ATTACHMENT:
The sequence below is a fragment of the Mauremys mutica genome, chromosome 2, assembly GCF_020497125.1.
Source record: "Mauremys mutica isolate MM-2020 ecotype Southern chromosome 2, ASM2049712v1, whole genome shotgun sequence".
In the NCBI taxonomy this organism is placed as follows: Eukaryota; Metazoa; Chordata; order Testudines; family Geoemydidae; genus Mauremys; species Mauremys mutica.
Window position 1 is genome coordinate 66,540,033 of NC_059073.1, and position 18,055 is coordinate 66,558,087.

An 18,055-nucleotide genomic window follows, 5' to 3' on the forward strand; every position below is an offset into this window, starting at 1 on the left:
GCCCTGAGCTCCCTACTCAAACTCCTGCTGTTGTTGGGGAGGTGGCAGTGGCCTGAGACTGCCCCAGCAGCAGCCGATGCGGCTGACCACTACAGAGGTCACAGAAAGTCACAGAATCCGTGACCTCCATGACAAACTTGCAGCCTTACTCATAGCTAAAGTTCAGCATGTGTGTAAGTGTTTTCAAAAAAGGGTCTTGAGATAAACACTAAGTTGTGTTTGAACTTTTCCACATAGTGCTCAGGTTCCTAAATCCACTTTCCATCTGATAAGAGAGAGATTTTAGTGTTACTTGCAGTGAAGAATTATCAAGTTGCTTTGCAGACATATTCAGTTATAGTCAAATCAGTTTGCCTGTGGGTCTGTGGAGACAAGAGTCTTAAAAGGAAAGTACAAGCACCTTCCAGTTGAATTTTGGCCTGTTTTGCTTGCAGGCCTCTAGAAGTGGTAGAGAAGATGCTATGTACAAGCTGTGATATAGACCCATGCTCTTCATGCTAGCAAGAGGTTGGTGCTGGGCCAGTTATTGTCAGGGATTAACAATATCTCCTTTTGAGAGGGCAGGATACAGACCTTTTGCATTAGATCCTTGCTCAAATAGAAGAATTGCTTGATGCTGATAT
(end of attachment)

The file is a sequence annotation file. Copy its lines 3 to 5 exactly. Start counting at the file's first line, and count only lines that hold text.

In the NCBI taxonomy this organism is placed as follows: Eukaryota; Metazoa; Chordata; order Testudines; family Geoemydidae; genus Mauremys; species Mauremys mutica.
Window position 1 is genome coordinate 66,540,033 of NC_059073.1, and position 18,055 is coordinate 66,558,087.

An 18,055-nucleotide genomic window follows, 5' to 3' on the forward strand; every position below is an offset into this window, starting at 1 on the left: